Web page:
# Prove, that group of order $p^2$ is abelian.

I know there is a proof using these theorems:

• The center of a finite p−group is non-trivial

• For any group G , $G/Z(G)$ is cyclic iff $G$ is abelian, or in otherwords: the quotient $G/Z(G)$ can never be non-trivial cyclic.

But is there a proof not using these theorems?

• The only proof that I can think of contains essentially the same arguments as you would use in proving the two theorems you mention, so it more efficient to prove these theorems independently. – Derek Holt Dec 4 '16 at 16:26

## 3 Answers

If there is an element of order $p^2$, it's cyclic and thus abelian. Suppose there is no element element of order $p^2$. Then, the order of of the elements of $G$ are either $1$ or $p$. Let $h_1,h_2\in G$ two elements of order $p$ s.t. $h_2\notin\left<h_1\right>$. Then, $\left<h_1,h_2\right>$ is of order $p^2$ and is s.t. $|\left<h_1,h_2\right>|\geq p+1$. Therefore, $|\left<h_1,h_2\right>|=p^2$, and thus $G=\left<h_1,h_2\right>$. Therefore, $G$ is abelian.

We can show that $\left<h_i\right>$ are normal in $G$. Then, $[G:H_i]=p$ and thus $G/H_i$ are cyclic, and thus abelian. Let consider $$\pi: G\longrightarrow G/H_i,$$ defined by $\pi(g)=gH_i$. Take an element of $[G,G]=\left<ghg^{-1}h^{-1}\mid g,h\in G\right>$. You have that $$\pi(ghg^{-1}h^{-1})=\pi(g)\pi(h)\pi(g^{-1})\pi(h^{-1})\underset{G/H_i\ cyclic}{=}H_i$$ and thus and thus $[G,G]\leq H_i$, and since $H_1\cap H_2=\{1\}$, we get $[G,G]=\{1\}$. Therefore $G=G/[G:G]$ is abelian.

• Why does $h_1 h_2 = h_2 h_1$ ? – lhf Dec 4 '16 at 13:45
• @lhf: I completed my proof. – Surb Dec 4 '16 at 14:00
• But you haven't shown that the $\langle h_i \rangle$ are normal in $G$. – Derek Holt Dec 4 '16 at 16:24
• @DerekHolt: I will not do all the work ;-) But I agree, it's not the easiest part. – Surb Dec 4 '16 at 17:30
• btw $k_4$ is abelian not cyclic – RAM_3R Feb 25 at 22:20

Now for something completely different (using representation theory over $$\mathbb{C}$$)...

Let $$G$$ be a group of order $$p^2$$. Let $$Irr(G)$$ be its set of complex irreducible characters. Note that the principal character $$1_G \in Irr(G)$$. Since $$|G|=p^2=\sum_{\chi \in Irr(G)}\chi(1)^2=1 + \sum_{\chi \in Irr(G)-\{1_G\}}\chi(1)^2$$, and for all $$\chi \in Irr(G)$$: $$\chi(1) \mid p^2$$, it follows that all $$\chi$$ must be linear, which is equivalent to $$G$$ being abelian.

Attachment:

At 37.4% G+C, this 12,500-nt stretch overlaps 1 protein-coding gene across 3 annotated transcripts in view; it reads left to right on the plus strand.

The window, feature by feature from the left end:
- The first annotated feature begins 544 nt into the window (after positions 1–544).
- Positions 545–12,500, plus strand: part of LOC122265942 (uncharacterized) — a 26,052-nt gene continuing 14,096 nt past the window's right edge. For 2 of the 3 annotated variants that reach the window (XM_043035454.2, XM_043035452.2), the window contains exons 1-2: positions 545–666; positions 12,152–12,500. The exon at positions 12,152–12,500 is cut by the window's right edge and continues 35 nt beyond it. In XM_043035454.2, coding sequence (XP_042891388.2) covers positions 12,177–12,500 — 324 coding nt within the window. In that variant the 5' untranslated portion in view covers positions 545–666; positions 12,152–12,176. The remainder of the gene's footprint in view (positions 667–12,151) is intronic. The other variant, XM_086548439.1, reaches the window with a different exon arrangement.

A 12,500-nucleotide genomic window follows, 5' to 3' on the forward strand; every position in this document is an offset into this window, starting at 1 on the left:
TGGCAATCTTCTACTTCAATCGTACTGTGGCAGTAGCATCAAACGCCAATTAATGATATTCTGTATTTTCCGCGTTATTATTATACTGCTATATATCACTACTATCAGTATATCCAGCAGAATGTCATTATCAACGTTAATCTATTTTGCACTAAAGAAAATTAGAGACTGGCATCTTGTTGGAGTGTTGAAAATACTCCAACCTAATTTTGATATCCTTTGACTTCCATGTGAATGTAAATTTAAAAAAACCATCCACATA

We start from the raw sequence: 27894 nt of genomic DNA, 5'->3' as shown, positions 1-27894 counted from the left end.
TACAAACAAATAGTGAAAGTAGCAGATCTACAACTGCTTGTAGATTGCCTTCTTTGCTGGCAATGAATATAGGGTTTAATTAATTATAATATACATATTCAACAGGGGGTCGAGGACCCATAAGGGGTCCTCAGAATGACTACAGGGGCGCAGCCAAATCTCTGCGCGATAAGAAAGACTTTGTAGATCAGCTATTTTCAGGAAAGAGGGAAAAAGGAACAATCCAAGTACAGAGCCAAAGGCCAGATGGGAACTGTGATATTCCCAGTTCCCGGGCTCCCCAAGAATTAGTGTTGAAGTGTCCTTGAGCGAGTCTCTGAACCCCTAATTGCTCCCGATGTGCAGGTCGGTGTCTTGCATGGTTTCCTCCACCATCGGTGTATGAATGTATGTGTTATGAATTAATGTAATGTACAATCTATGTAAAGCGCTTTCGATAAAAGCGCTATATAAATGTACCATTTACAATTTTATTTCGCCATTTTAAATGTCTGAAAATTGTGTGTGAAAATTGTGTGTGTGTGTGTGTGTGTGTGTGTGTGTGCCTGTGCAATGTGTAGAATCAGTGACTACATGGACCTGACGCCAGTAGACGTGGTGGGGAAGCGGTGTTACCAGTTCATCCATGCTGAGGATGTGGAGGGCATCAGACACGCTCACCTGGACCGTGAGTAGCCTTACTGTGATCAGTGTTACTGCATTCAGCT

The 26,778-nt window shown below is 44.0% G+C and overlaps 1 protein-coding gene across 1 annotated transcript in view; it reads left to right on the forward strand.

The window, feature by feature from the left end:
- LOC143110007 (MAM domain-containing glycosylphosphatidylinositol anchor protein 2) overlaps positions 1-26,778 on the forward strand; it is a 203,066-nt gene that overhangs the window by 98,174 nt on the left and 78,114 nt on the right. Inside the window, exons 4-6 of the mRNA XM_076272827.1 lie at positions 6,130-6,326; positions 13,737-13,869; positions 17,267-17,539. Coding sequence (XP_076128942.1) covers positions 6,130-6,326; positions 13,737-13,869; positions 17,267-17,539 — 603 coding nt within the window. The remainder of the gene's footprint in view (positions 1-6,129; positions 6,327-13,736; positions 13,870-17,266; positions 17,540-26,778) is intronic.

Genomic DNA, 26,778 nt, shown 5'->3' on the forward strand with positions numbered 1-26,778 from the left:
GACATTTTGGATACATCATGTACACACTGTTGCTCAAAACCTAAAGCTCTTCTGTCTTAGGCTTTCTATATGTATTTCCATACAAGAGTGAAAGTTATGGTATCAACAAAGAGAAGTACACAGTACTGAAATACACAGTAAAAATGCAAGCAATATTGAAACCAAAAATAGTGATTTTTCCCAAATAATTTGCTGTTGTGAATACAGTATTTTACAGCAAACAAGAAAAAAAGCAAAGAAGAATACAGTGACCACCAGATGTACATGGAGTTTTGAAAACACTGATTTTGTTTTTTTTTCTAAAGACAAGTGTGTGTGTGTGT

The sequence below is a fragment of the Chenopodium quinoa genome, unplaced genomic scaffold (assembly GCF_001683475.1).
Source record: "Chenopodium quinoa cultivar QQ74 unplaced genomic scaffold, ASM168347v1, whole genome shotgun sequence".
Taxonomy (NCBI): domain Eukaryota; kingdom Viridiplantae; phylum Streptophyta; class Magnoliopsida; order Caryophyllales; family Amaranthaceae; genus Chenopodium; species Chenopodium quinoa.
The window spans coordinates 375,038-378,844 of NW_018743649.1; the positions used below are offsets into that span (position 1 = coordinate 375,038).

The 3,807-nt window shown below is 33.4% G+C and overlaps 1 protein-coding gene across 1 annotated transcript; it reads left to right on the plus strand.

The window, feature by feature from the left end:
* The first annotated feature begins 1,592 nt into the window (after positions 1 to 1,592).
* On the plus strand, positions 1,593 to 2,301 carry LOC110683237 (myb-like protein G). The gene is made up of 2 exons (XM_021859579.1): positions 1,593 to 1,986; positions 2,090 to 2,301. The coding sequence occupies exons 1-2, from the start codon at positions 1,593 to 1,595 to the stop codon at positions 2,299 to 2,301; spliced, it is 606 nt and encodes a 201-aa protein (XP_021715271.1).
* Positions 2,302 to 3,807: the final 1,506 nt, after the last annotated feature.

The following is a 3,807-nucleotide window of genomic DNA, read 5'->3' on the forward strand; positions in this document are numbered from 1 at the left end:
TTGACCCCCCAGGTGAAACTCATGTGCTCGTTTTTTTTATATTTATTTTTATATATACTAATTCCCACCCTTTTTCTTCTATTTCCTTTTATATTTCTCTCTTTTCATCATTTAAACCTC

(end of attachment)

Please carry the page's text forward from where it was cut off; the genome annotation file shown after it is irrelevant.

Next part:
Sorry to revive a very old thread -- and if someone better versed in netiquette says so I'll just delete this -- but I was looking for a nice low-level proof of this fact (which is what brought me to this page in the first place) and was delighted to find two fairly straightforward and low-level proofs of this nice fact. Here's the slightly simpler one (basically thieved off the 'net somewhere, but I forget where); the most sophisticated fact here is Fermat's Little Theorem. I thought I'd record it in case anybody else is ever interested.

Let $$G$$ be a non-cyclic group of order $$p^2$$ with identity element $$e$$, and let $$g,h\in G$$ of order $$p$$ such that $$\langle g\rangle\cap \langle h \rangle = \{e\}$$. Assume by way of contradiction that $$g$$ and $$h$$ do not commute. I claim that $$ghg^{-1}$$ cannot be a power of $$h^k$$ of $$h$$, for if it were, then one calculates that $$g^rhg^{-r} = h^{k^r}$$ for all $$r$$, and then $$g^{p-1}hg^{1-p} = h^{k^{p-1}}$$, which is equal to $$h$$ by Fermat. This would imply $$g^{-1}h=hg^{-1}$$ and now $$gh=hg$$, contradiction.

So $$\langle h\rangle$$ and $$\langle ghg^{-1}\rangle$$ are distinct subgroups of order $$p$$, and the distinct cosets of $$\langle ghg^{-1}\rangle$$ in $$G$$ are $$\langle ghg^{-1}\rangle, h\langle ghg^{-1}\rangle, h^2\langle ghg^{-1}\rangle, \dots, h^{p-1}\langle ghg^{-1}\rangle$$. Therefore $$g^{-1}$$ lies in some $$h^k\langle ghg^{-1}\rangle$$, so $$g^{-1}=h^kgh^{\ell}g^{-1}$$ for some $$\ell$$. Then $$e=h^kgh^{\ell}$$ and $$g=h^{-k-\ell}$$, contradicting that $$\langle g \rangle$$ and $$\langle h \rangle$$ intersect trivially.

Well, now we are done: $$g$$ and $$h$$ commute, so the mapping from $$\mathbb Z_p\times \mathbb Z_p$$ to $$G$$ taking $$(a,b)$$ to $$g^ah^b$$ is an isomorphism.